Mark Vander Hart
Reviewed by: Charles Telfer
Date posted: 06/06/2010
Bible Studies on Joseph and Judah, by Mark Vander Hart. Published by Reformed Fellowship, 2008. Paperback, 141 pages, list price $8.00. Reviewed by OP pastor Charles Telfer.
This is the third in a series of Bible studies in Genesis by Mark Vander Hart, published in The Outlook magazine, the monthly publication of Reformed Fellowship. Joseph and Judah is divided into eighteen lessons, covering Genesis 37–50. Each lesson introduces the text for the day in about six pages and concludes with five or six "Points to Ponder and Discuss."
Vander Hart brings to bear many years of teaching Old Testament at Mid-America Reformed Seminary. His long-standing interest in the covenants and in biblical theology is evident. Christ is the center of theology that emerges from these chapters, but this is never forced. "The Biblical story is tracing a covenant line that will draw our attention always forward to the coming of the Lord Jesus Christ, His Person and work, and the coming of the Kingdom of God."
Vander Hart takes advantage of recent literary approaches to open the riches of Genesis. He looks for productive literary strategies, how we should "read and hear the story." The background information is relevant and never overwhelming. Here is solid scholarship and an engaging explanation with an eye to practical application. The questions for each section are intended to provoke relevant group discussion. For those who have appreciated the excellent P&R series, "The Gospel According to the Old Testament," this book might fill in the lack of a volume on Joseph thus far. Orthodox Presbyterian readers will find much of value in the other works published by Reformed Fellowship as well. Joseph and Judah is in line with the best of the Dutch Reformed tradition of popularizing redemptive history.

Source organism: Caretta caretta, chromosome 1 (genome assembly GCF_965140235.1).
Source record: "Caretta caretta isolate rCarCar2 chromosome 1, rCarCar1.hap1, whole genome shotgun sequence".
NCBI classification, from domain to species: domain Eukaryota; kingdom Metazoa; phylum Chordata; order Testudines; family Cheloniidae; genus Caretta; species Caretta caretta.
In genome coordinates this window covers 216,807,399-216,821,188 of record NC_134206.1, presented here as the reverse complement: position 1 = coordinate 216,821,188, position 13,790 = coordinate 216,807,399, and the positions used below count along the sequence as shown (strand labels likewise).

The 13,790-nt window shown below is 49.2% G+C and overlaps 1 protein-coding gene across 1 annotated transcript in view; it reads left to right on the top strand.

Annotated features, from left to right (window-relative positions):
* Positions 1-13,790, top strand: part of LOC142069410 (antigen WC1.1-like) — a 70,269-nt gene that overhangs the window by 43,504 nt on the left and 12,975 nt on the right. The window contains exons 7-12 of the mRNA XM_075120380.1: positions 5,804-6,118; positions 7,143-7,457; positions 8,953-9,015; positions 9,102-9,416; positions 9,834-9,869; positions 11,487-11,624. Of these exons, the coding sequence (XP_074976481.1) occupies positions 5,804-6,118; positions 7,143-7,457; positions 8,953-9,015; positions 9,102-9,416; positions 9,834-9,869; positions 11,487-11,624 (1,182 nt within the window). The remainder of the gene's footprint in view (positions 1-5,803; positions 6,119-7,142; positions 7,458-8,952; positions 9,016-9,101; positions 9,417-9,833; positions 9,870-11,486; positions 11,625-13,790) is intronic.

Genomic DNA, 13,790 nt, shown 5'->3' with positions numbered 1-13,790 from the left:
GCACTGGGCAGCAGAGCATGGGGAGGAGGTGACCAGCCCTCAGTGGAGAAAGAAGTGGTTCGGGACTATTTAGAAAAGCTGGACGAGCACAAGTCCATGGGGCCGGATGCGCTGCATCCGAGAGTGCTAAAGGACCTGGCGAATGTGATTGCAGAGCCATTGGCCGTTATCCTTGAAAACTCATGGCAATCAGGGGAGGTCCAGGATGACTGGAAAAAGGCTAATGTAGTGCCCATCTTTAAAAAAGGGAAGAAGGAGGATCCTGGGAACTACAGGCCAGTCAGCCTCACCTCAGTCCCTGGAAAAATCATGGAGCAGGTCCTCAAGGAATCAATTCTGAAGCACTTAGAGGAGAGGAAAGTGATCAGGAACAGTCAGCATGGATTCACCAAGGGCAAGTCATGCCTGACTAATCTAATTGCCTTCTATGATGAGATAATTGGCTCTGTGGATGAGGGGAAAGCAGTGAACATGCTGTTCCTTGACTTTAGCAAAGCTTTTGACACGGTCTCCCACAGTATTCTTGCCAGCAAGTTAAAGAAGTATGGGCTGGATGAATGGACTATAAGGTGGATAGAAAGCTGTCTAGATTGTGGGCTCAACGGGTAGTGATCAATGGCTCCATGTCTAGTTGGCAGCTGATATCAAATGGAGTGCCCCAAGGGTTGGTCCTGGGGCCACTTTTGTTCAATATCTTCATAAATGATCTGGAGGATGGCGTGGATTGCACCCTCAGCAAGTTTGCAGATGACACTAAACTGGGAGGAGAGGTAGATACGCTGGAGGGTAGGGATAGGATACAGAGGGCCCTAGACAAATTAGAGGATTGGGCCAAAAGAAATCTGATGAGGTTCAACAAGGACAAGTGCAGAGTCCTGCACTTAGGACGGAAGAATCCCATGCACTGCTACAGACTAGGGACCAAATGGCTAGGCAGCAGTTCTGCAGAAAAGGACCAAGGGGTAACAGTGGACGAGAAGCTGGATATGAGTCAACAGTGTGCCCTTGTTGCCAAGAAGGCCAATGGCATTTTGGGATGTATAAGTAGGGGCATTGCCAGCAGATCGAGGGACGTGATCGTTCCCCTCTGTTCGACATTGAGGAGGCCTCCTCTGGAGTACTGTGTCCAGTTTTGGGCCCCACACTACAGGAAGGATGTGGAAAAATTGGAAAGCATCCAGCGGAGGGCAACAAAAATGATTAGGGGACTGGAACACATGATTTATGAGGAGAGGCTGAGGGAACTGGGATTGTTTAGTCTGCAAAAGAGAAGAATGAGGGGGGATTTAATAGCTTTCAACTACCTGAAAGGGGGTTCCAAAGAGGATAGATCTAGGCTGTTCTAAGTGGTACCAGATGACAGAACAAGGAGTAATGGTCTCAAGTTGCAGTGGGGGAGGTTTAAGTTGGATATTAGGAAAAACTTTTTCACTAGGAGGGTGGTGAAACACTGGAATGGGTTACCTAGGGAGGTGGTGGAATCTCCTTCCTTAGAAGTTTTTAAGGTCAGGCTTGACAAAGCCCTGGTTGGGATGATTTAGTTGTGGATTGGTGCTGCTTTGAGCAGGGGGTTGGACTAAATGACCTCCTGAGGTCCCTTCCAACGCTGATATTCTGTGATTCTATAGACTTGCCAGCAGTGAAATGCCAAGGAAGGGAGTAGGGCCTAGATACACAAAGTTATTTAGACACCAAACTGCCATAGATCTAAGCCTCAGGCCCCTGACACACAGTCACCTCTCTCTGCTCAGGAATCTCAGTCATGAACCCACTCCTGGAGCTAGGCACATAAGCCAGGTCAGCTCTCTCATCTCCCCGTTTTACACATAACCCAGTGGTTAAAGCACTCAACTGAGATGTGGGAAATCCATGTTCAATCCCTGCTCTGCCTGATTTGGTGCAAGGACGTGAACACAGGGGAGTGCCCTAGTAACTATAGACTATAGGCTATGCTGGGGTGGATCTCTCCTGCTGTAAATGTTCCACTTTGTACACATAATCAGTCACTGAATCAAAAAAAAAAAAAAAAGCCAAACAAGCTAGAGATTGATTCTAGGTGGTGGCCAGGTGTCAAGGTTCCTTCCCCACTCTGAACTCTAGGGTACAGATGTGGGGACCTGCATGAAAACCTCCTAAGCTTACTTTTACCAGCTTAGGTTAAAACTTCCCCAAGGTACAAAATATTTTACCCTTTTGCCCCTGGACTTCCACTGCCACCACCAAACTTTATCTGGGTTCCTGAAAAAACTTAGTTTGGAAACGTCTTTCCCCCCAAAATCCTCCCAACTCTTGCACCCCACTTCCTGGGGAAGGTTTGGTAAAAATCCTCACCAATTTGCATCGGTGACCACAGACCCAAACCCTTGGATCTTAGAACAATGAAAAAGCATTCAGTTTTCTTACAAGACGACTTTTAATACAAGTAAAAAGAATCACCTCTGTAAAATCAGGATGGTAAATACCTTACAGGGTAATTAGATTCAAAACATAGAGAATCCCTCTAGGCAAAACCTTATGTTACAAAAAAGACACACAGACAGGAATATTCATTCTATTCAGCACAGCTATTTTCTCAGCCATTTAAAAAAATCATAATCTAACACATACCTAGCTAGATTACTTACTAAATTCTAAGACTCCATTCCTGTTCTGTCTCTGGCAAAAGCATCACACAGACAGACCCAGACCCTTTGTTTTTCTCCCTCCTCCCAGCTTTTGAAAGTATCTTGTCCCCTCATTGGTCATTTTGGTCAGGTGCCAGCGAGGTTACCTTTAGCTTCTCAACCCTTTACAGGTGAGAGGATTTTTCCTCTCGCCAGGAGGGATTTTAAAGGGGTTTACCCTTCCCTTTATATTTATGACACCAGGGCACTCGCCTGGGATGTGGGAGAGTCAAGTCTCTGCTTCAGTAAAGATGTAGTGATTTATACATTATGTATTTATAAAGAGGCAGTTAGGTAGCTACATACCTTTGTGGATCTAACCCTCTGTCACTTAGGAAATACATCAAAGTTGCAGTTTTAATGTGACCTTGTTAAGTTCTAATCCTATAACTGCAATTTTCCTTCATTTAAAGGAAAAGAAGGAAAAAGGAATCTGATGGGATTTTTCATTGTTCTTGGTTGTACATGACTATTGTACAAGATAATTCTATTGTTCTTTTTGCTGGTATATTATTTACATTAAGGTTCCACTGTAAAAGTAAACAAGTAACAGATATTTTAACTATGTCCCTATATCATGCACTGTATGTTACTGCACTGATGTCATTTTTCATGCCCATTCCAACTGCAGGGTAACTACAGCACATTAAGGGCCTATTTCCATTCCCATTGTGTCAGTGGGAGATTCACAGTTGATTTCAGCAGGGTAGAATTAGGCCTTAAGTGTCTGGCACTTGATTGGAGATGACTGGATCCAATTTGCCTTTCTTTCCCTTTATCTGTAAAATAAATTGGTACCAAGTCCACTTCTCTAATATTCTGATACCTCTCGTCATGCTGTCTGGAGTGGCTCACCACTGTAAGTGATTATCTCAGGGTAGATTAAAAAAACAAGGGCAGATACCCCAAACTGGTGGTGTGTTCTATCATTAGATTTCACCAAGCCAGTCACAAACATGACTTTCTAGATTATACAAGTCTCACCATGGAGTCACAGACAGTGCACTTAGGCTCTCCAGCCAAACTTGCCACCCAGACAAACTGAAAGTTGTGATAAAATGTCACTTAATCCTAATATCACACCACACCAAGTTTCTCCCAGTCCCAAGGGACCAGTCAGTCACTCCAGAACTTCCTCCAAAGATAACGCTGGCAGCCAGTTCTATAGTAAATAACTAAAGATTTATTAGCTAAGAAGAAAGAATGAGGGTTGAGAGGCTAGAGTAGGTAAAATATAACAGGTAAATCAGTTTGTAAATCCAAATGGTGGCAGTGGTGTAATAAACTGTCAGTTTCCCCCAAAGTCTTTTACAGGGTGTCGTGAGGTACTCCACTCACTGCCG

I would very much recommend this work for Sunday school classes and home Bible studies. Home educators might find it helpful, too (though the "Points to Ponder and Discuss" should be handled orally). Adults will find plenty to engage them, though the text is accessible to high school students.
In discussing the delicate subject of how Judah and Onan failed widowed Tamar (Gen. 38), Vander Hart notes, "Jesus Christ, God’s eternal and natural Son, was made like us in every way, but without sin (Heb. 2:14; 4:15). By becoming our Brother, Jesus became responsible to carry out the role of Kinsman-Redeemer. He protects His poor family (the elect brothers and sisters), He secures their inheritance, and He rights all wrongs by executing justice. When Adam, God’s first human son, defaulted and failed, God sent His own Son, who never fails us. The church is not left a forlorn widow, but she is redeemed in divine love by Christ, who paid the ultimate price to secure the church as His own Bride."